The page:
Egg Donor Myths Debunked

Posted in Egg Donation on December 16, 2019 by Lynn Gustafson

We know there is a lot of misinformation about egg donation and why someone would donate their eggs. We talked with an egg donor we know personally, about why she chose to donate her eggs. Here are Jewel’s answers to the most common misconceptions and why she decided to donate her eggs.

Why would you ever choose to be an egg donor?
I heard of a friend donating to a local clinic about 5 years before I actually decided to donate. She was a young single mother and after hearing her experience, I understood it to be very clinical and did not even contemplate the intended parents' perspective at that time. It wasn't until several years later that I was faced with the idea that I might not be able to have children with my husband. In a specialist waiting room, I was reintroduced to egg donation. I understood donation on a completely different level. If there was someone out there who could help ME have children, wouldn't that be a beautiful thing?

Egg donors only do it for the money, right?
I'm not going to pretend that the compensation doesn't play an important factor. In many places across the world, compensated egg donation is illegal, and in those places, the waitlist for an egg donor can be years. Egg donors are typically establishing themselves in life and the compensation they receive may help pay down student loans or go towards important purchases. They commit a significant amount of time and energy into a cycle, for which they should be compensated. Many donors feel that is what they are being compensated for and not for the eggs they donate. With that said, being selected as an egg donor was an incredibly emotional experience for me and I've found many donors have similar experiences. They may wish to know more about the parents or child in the future. Many donors come to egg donation after seeing a loved one go through the struggle of infertility and wanting to help someone else going through a similar struggle. I believe that we are all wired with this innate desire to want to help others. Egg donation can be an incredibly fulfilling and rewarding process, with or without compensation. But compensation definitely helps.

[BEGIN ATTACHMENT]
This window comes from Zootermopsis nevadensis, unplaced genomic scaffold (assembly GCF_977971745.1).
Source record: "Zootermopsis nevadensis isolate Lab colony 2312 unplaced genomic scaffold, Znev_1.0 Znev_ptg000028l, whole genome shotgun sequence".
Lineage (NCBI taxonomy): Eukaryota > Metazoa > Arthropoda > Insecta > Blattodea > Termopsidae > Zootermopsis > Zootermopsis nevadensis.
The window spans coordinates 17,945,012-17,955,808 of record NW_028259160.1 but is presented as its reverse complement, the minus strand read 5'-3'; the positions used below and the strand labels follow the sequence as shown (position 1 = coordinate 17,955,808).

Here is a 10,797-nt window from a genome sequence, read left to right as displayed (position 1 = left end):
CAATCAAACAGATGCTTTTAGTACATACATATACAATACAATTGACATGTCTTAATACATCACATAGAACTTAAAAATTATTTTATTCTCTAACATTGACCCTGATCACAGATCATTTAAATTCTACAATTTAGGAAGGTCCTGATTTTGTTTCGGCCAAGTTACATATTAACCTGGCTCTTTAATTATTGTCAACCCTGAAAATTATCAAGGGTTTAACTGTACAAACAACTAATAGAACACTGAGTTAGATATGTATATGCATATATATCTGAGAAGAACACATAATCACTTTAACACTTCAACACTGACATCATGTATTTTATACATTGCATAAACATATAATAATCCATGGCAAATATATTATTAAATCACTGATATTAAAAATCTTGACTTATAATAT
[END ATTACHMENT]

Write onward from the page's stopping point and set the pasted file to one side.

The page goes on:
Anyone can be an egg donor?
Not true. Let's run through the qualification process quickly. You apply to a clinic or agency to be an egg donor. Right away, they ask initial questions that can immediately disqualify you. Questions on your basic health: how old are you (over 30 need not apply!), are you currently taking any medications (anxiety, depression and sometimes even acne medication can disqualify you!), etc? Based on your response to these questions, they might invite you to complete a more thorough questionnaire. They want to know about you, your immediate and even extended family health. They want to know education, personal philosophies, reproductive health. If the preliminary review of your profile passes the mini requirements set forth by ASRM, you are able to create a profile. If and when you match with a couple, the fertility clinic that the intended parents work with will thoroughly vet this donor. They used to run a genetic panel of 10 genetic mutations that would disqualify a donor. They are now screening for hundreds of mutations to give the intended parents the best insight into the donors' health. On top of genetic testing, donors need to have a good ovarian reserve and appropriate hormone levels. Donors undergo Psychological screening and Genetic Counseling (different than genetic testing!). Donors typically have to complete FDA screening twice throughout the duration of a single cycle and will be tested for drugs and nicotine.

Is egg donation really painful/dangerous?